NEWS FROM CAMPUS
we are marquette 6 being the difference
> Working for peace in Afghanistan
> NABJ summit opens
> Campus Q&A
8 on campus
> The next evolution for Marquette
> Campus replay
> All in the family
> New March madness
“I’m still stunned by the bravery I witnessed in Boston...”
11 academic matters
> Strike! Knuckleball research shows
why batters crumble
12 mu spirit
> Solidarity with Boston
in every issue
> Come as you are. Depart as the Class of 2013
Editor: Joni Moths Mueller Copy Editing Assistance: Becky Dubin Jenkins Contributing Writers: magazine intern Jessie Bazan, Lauren Burke, Tim Cigelske, Nicole Sweeney Etter, Marissa Evans, Comm ’13, Chris Jenkins and Lynn C. Sheka Design: Winge Design Studio Photography: Peter Coombs, Ron Espina, Matthew Guillory, John Nienhuis, Rebecca Rebholz, Kat Schleicher, John Sibilski and Ben Smidt Illustrations: Copyrighted © Getty, cover; Carl Wiens, pgs. 1, 22, 24, 25; James Yang, pgs. 34, 37, 45 Stock photography: Copyrighted © Jessica Rinaldi for The Boston Globe/Getty, p. 13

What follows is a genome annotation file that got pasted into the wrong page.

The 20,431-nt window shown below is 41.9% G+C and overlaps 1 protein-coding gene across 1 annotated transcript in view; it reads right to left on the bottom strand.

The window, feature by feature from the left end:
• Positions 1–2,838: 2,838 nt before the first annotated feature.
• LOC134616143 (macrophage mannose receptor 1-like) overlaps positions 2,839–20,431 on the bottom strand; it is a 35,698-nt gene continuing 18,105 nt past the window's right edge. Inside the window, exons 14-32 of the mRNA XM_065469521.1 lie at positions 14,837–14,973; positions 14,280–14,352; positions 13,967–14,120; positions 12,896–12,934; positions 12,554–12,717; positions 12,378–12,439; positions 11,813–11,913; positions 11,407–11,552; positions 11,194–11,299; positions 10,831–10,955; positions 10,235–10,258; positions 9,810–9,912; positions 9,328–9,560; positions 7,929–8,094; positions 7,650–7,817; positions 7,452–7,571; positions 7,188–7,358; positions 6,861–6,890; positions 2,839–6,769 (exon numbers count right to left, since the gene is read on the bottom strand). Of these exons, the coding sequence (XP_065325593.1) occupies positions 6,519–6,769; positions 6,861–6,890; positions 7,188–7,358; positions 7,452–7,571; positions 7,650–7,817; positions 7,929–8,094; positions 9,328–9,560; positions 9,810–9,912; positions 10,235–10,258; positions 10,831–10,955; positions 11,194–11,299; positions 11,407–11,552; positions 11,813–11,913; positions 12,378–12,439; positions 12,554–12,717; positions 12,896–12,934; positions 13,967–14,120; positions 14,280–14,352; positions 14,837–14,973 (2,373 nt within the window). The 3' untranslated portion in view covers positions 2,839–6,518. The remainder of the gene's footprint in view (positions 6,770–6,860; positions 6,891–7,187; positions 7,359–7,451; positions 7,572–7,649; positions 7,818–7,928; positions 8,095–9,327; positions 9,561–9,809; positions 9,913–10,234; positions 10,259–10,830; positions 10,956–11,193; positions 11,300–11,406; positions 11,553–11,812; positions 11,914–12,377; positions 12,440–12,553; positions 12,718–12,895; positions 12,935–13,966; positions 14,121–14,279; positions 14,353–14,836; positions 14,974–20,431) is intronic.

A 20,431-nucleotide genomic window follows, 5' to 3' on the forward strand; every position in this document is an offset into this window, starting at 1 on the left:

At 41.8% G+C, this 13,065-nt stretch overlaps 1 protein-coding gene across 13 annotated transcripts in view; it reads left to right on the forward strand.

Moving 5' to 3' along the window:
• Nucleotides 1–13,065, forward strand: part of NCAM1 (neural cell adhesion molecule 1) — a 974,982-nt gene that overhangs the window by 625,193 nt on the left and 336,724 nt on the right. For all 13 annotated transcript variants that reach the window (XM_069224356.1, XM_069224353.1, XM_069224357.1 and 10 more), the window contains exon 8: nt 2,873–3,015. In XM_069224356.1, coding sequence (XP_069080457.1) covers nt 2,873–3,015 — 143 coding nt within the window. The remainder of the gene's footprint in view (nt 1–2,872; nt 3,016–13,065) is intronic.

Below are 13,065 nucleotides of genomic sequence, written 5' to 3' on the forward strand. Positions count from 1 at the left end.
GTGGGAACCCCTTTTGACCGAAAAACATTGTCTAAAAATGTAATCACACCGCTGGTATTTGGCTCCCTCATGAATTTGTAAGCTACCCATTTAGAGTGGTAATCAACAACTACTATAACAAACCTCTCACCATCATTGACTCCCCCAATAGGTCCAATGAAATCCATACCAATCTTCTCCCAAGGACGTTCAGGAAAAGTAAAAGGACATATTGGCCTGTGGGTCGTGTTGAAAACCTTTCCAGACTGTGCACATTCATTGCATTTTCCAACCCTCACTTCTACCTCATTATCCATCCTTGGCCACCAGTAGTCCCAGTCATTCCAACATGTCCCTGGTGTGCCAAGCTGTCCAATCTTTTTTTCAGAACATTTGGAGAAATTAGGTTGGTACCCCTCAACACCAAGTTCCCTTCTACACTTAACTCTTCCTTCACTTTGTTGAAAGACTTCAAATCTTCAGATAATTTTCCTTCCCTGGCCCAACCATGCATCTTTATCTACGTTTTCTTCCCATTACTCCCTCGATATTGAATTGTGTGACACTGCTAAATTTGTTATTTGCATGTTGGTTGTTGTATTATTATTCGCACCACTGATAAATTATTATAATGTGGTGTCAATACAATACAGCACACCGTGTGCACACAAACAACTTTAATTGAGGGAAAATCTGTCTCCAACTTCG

Plus, you can comment on stories, sign up for RSS feeds and search for old friends. It’s part of our effort to keep you up on everything Marquette.
Address correspondence to Marquette Magazine, P.O. Box 1881, Milwaukee, Wis., 53201-1881 USA Email: firstname.lastname@example.org Phone: (414) 288-7448 Publications Agreement No. 1496964 Marquette Magazine (USPS 896-460), for and about alumni and friends of Marquette University, is published quarterly by Marquette University, 1250 W. Wisconsin Ave., Milwaukee, Wis., 53223. Periodicals postage paid at Milwaukee, Wis.
Greetings From President Scott R. Pilarz, S.J.